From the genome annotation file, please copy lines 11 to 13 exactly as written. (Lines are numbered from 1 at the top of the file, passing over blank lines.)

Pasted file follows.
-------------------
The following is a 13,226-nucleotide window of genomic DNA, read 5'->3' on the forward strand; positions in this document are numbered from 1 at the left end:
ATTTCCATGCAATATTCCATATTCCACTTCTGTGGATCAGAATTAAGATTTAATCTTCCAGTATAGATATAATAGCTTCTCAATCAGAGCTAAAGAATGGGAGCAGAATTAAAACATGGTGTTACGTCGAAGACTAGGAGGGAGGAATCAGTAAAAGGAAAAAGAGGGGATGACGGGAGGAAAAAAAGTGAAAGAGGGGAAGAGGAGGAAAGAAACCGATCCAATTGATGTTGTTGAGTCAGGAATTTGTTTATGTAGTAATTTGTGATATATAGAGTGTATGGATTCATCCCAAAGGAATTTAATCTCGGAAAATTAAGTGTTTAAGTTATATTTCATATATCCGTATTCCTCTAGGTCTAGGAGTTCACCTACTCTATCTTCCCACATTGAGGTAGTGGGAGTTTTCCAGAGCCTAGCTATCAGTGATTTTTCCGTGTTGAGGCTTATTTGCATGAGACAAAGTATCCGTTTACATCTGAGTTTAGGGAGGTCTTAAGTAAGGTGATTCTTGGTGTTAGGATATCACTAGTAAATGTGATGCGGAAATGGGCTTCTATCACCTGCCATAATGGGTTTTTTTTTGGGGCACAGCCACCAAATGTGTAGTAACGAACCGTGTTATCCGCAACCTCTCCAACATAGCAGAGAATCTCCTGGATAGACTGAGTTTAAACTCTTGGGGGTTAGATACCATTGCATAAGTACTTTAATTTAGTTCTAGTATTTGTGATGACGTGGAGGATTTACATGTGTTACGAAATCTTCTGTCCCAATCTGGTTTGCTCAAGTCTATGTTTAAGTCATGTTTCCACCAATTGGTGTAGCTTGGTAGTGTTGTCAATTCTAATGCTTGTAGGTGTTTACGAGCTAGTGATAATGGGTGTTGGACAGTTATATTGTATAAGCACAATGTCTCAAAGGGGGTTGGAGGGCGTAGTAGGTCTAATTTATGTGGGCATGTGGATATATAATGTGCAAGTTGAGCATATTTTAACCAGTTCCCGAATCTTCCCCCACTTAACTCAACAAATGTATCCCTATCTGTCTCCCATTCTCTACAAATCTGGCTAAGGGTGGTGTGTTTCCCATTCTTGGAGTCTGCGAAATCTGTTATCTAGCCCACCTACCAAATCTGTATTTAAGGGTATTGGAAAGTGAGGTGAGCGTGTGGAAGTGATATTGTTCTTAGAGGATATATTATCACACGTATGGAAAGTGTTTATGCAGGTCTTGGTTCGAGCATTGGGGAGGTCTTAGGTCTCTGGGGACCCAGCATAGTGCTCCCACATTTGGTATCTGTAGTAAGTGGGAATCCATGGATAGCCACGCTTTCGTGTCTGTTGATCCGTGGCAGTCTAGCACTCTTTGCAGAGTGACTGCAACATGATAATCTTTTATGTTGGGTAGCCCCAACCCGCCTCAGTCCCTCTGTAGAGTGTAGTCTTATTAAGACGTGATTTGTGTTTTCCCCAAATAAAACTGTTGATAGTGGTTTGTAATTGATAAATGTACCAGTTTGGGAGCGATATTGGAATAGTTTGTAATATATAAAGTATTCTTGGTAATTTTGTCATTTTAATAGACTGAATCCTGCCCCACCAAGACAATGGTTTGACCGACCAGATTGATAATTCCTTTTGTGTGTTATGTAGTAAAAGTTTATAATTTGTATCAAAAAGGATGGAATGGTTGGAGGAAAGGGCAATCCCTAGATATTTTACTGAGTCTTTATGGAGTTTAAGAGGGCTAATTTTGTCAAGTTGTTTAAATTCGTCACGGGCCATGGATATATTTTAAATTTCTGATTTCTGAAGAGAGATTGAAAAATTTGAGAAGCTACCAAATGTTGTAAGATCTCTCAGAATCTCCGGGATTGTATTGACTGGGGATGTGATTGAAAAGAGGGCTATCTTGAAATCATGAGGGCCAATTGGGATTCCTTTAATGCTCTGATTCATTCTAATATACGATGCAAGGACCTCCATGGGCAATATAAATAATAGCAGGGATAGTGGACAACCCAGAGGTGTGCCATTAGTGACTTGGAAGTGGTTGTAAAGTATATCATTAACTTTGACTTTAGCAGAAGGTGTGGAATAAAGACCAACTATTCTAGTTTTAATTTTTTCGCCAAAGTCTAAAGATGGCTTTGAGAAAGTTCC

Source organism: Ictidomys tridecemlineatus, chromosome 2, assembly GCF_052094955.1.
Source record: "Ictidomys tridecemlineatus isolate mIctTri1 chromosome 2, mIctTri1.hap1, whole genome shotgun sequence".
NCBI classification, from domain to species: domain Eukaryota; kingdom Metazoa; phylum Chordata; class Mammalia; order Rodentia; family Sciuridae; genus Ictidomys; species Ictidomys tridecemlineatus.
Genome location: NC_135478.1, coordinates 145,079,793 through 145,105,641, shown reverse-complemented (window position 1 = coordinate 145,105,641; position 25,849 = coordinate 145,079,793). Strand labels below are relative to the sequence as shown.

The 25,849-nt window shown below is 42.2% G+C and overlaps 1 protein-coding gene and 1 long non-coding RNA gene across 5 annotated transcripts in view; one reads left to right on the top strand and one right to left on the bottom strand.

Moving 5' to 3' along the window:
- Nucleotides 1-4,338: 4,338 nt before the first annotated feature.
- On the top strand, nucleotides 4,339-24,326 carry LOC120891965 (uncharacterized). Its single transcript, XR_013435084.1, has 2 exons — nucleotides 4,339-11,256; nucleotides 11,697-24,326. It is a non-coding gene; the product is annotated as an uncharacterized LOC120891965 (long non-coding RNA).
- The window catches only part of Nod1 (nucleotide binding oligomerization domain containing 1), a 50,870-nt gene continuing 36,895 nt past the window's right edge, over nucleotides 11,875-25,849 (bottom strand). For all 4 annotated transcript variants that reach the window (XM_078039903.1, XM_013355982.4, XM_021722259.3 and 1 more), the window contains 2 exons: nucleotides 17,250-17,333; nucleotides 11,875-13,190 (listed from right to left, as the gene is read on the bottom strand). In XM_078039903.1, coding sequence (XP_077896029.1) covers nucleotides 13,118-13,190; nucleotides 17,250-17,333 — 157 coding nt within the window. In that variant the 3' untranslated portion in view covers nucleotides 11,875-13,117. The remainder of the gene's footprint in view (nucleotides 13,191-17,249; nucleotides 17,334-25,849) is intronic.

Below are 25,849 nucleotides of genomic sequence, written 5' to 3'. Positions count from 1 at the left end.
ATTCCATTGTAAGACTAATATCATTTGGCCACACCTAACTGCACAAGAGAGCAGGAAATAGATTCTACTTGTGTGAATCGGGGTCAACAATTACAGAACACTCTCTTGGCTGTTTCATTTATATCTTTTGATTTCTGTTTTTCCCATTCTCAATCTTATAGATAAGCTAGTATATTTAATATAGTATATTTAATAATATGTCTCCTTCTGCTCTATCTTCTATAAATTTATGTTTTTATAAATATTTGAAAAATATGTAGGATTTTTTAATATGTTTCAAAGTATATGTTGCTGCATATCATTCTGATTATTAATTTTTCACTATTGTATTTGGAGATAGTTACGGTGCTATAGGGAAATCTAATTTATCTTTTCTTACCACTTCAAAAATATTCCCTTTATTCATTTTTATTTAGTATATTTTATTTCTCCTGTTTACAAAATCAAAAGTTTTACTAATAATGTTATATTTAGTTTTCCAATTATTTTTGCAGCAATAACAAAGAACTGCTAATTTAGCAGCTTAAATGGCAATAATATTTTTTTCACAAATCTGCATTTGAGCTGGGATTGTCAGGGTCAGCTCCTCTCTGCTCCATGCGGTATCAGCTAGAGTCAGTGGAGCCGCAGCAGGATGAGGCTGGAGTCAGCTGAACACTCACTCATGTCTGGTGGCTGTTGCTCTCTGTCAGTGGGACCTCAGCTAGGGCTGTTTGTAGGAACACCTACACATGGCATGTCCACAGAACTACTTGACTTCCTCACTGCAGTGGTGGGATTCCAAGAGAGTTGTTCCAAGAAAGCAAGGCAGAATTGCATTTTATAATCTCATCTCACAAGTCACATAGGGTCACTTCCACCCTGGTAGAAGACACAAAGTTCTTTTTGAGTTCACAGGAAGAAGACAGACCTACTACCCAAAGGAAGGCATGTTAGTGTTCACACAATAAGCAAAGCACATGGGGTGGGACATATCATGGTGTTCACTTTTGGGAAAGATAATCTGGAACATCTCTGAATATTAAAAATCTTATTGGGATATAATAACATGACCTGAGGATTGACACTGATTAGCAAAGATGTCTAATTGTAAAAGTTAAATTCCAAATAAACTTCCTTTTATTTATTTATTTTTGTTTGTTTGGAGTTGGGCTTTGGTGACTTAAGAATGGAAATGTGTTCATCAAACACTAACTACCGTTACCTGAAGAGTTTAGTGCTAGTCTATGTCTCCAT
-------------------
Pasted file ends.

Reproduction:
- The window catches only part of Nod1 (nucleotide binding oligomerization domain containing 1), a 50,870-nt gene continuing 36,895 nt past the window's right edge, over nucleotides 11,875-25,849 (bottom strand). For all 4 annotated transcript variants that reach the window (XM_078039903.1, XM_013355982.4, XM_021722259.3 and 1 more), the window contains 2 exons: nucleotides 17,250-17,333; nucleotides 11,875-13,190 (listed from right to left, as the gene is read on the bottom strand). In XM_078039903.1, coding sequence (XP_077896029.1) covers nucleotides 13,118-13,190; nucleotides 17,250-17,333 — 157 coding nt within the window. In that variant the 3' untranslated portion in view covers nucleotides 11,875-13,117. The remainder of the gene's footprint in view (nucleotides 13,191-17,249; nucleotides 17,334-25,849) is intronic.

Below are 25,849 nucleotides of genomic sequence, written 5' to 3'. Positions count from 1 at the left end.
ATTCCATTGTAAGACTAATATCATTTGGCCACACCTAACTGCACAAGAGAGCAGGAAATAGATTCTACTTGTGTGAATCGGGGTCAACAATTACAGAACACTCTCTTGGCTGTTTCATTTATATCTTTTGATTTCTGTTTTTCCCATTCTCAATCTTATAGATAAGCTAGTATATTTAATATAGTATATTTAATAATATGTCTCCTTCTGCTCTATCTTCTATAAATTTATGTTTTTATAAATATTTGAAAAATATGTAGGATTTTTTAATATGTTTCAAAGTATATGTTGCTGCATATCATTCTGATTATTAATTTTTCACTATTGTATTTGGAGATAGTTACGGTGCTATAGGGAAATCTAATTTATCTTTTCTTACCACTTCAAAAATATTCCCTTTATTCATTTTTATTTAGTATATTTTATTTCTCCTGTTTACAAAATCAAAAGTTTTACTAATAATGTTATATTTAGTTTTCCAATTATTTTTGCAGCAATAACAAAGAACTGCTAATTTAGCAGCTTAAATGGCAATAATATTTTTTTCACAAATCTGCATTTGAGCTGGGATTGTCAGGGTCAGCTCCTCTCTGCTCCATGCGGTATCAGCTAGAGTCAGTGGAGCCGCAGCAGGATGAGGCTGGAGTCAGCTGAACACTCACTCATGTCTGGTGGCTGTTGCTCTCTGTCAGTGGGACCTCAGCTAGGGCTGTTTGTAGGAACACCTACACATGGCATGTCCACAGAACTACTTGACTTCCTCACTGCAGTGGTGGGATTCCAAGAGAGTTGTTCCAAGAAAGCAAGGCAGAATTGCATTTTATAATCTCATCTCACAAGTCACATAGGGTCACTTCCACCCTGGTAGAAGACACAAAGTTCTTTTTGAGTTCACAGGAAGAAGACAGACCTACTACCCAAAGGAAGGCATGTTAGTGTTCACACAATAAGCAAAGCACATGGGGTGGGACATATCATGGTGTTCACTTTTGGGAAAGATAATCTGGAACATCTCTGAATATTAAAAATCTTATTGGGATATAATAACATGACCTGAGGATTGACACTGATTAGCAAAGATGTCTAATTGTAAAAGTTAAATTCCAAATAAACTTCCTTTTATTTATTTATTTTTGTTTGTTTGGAGTTGGGCTTTGGTGACTTAAGAATGGAAATGTGTTCATCAAACACTAACTACCGTTACCTGAAGAGTTTAGTGCTAGTCTATGTCTCCAT